Hooray for hospitalists

Hooray for hospitalists

Hospitalists, physicians who practice internal medicine solely within the inpatient setting, are profiled in today’s Boston Globe. One of the weirder things about hospitals is there usually aren’t many doctors around. Primary care physicians tend to round in the early hours of the day, and then patients are left with nursing and administrative staff the rest of the time. Hospitalists address that deficiency by actually being in the hospital most of the day.

The article profiles Dr. Faisal Hamada, who runs the hospitalist program at Brockton’s Caritas Good Samaritan Medical Center. He’s actually employed by Cogent Healthcare, an Irvine, CA –not Philadelphia as the article states– based provider of turnkey hospitalist programs. Cogent provides the hospitalists, support staff, protocols and IT systems. The company generates a return on investment for its clients by improving the quality and efficiency of the hospital. Because hospitalists are around they can make adjustments in a patient’s schedule during the course of a day, something a primary care is unlikely to do after rounds . That kind of intervention tends to improve length of stay.

Good hospitalists develop a rapport with community physicians, which is essential so that those physicians don’t feel like the hospitalists are stealing their patients. I’m not surprised that Dr. Hamada is complimentary to the community physicians, but it’s also a fact that hospitalists tend to be more competent working in the hospital than their community-based colleagues. Hospitalized patients tend to be very sick –sicker than office-based physicians are used to seeing. Hospitals also have their policies, procedures, and informal ways of getting things done. It’s easier for a hospitalist to be good at this part of the job than someone who is only in the hospital occasionally.

One of the common complaints about hospitalists, also echoed in this article, is that there is a gap in communication between the hospitalist and the primary care physician, so that patients can get in trouble in between the time they are discharged and the time they see their community doc again. But that actually shouldn’t be such a problem in Brockton. Unlike most hospitalist programs, Cogent has its own call center to follow up with discharged patients, and has specific protocols for communicating with community physicians. In addition, Brockton is one of the three Massachusetts communities that is being wired up with a health information exchange as part of the Massachusetts eHealth Collaborative. That should make it much more straightforward for hospital-based and community-based physicians to stay in touch. Patients will benefit.

October 30, 2006

5 thoughts on “Hooray for hospitalists”

  1. The explosion in the number of hospitalists represents a disturbing trend in the field of medicine. Hospitalist, regardless of their full time presence “in house” will never be able to compete with a skilled internist who has a continuity relationship with the admitted patient.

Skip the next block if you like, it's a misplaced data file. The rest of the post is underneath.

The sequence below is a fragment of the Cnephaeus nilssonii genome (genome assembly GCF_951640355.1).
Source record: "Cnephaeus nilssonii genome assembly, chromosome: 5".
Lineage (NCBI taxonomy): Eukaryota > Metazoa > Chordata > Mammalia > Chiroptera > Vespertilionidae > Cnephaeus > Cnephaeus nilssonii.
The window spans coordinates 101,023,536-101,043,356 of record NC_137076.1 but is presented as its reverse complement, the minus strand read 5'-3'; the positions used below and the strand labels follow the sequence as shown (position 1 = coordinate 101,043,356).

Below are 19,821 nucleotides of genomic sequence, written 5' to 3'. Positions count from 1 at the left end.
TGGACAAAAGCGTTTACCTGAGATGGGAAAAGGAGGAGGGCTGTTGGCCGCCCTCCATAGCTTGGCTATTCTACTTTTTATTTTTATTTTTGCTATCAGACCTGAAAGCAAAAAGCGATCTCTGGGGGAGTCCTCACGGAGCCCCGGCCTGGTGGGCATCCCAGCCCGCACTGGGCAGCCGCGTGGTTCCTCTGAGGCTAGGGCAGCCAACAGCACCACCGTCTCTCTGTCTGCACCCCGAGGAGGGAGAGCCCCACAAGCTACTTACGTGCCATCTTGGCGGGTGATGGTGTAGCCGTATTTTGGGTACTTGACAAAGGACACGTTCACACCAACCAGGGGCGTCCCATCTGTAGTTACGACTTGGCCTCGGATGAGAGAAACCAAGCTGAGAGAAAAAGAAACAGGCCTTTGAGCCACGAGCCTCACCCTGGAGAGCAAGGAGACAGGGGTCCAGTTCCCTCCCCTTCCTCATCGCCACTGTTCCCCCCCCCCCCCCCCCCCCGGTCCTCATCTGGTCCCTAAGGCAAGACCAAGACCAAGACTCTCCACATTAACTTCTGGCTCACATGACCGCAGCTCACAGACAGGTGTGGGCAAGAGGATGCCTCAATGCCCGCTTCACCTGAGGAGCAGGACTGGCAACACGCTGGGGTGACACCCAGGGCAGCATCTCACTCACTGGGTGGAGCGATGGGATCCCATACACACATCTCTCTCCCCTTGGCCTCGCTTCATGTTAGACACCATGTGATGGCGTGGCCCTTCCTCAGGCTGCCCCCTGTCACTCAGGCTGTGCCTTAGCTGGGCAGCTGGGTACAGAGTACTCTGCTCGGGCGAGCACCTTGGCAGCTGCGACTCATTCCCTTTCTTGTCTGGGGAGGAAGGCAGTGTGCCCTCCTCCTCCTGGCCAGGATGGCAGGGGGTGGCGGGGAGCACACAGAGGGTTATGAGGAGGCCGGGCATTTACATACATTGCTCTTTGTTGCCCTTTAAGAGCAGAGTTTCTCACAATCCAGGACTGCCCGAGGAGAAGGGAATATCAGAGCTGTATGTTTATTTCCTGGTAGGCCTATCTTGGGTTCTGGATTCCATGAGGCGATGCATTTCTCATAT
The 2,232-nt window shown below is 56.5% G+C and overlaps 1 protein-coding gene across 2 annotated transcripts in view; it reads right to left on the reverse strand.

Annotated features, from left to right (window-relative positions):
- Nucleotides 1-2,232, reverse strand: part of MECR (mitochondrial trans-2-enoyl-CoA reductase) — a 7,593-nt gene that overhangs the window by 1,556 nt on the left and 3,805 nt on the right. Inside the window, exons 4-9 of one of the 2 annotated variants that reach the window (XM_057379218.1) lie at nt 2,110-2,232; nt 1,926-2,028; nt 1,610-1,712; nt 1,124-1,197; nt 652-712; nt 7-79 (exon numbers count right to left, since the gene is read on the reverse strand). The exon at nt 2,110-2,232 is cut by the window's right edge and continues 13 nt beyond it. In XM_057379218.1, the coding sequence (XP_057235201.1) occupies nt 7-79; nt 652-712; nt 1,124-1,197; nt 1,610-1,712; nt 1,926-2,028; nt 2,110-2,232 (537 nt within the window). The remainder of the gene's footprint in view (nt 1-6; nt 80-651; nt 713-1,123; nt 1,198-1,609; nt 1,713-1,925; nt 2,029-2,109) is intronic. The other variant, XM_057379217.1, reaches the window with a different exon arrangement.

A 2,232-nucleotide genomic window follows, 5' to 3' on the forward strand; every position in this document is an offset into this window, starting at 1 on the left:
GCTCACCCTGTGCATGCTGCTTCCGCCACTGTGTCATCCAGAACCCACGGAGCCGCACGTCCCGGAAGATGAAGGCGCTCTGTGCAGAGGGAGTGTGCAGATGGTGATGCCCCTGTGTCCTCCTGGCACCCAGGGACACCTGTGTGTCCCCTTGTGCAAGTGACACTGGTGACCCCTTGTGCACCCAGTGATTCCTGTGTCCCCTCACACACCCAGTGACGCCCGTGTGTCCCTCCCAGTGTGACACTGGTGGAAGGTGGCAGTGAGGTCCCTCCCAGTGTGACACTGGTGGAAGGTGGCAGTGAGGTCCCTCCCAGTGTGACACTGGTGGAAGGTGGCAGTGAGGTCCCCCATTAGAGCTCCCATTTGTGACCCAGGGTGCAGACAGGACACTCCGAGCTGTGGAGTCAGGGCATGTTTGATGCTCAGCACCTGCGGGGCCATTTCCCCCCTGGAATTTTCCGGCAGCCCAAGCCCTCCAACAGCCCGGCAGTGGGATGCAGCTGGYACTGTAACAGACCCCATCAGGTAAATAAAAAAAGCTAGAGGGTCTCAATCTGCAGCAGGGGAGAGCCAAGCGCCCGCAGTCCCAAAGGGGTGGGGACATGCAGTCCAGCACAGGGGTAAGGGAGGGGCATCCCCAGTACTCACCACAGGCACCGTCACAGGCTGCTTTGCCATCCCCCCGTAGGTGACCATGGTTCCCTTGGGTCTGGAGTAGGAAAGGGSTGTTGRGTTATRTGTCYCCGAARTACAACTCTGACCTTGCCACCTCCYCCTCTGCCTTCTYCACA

This trend merely reflects the end result of economic forces and the laziness of primary care doctors. It is not an advance in medicine, but a form of deterioration.

    Hospitalist are often freshly trained and relatively inexperienced graduates who are more obsessed with reducing length of hospitalization that diagnosing and treating illness. Many act as “gate keeping”; in this case pushing patients toward the EXIT gate (discharge). As the trend continues, Americans will be subjected to more anonymous and less compassionate, if more “efficient”, care.

  2. Hospitalists caring for my elderly mother never contacted her PCP to find out why he admitted her (to come off Coumadin so that a test of ascites fluid could be done). Instead they doubled her dosage of Lasix and kept her on Coumadin for 5 days hoping that the ascites would “go away.” It took five days of leaving messages before I could find one to talk to, and I demanded that he call her PCP. Finally he did call the PCP, took her off Coumadin and did the test. She was so weak from the 12-day hospitalization (PCP said it would be “three or four days”) that she had to go to a short-term rehab facility. Hospitalists had taken her off Coumadin so didn’t put Coumadin on the list of her meds when she was transferred to the rehab facility. Took me three days to realize she wasn’t getting it and to get her back on it. Hospitalists could not put her back on it because she had been released from the hospital. Rehab’s attending physician could not do it because she had no medical history indicating a need for Coumadin. PCP had no authority at hospital or at rehab center. Unbelievable! Hospitalists wouldn’t talk to me (health care proxy) because Mom was “lucid.” But she is also blind and almost deaf so their explanations of proposed treatment were useless. She was never an “informed patient” and never gave “informed consent” to anything. She was terrified, and I was, too. Another story: A friend’s elderly husband had chronic diarrhea and incontinence for many months. When he was admitted to an ER for a possible stroke, the hospitalists put him on a prescription-dose of laxatives. Laxatives? For a possible stroke?? In a patient with chronic bowel problems? What were they thinking? Who are these people? Where are they trained? The theory of hospitalists may be excellent, but we need educated, competent, “common sense” physicians filling that role. Those are qualities that the family PCP brings to patient care and they’re sadly lacking with the hospitalists we’ve encountered so far.

  3. Pingback: A hospitalist-induced nightmare | Health Blog

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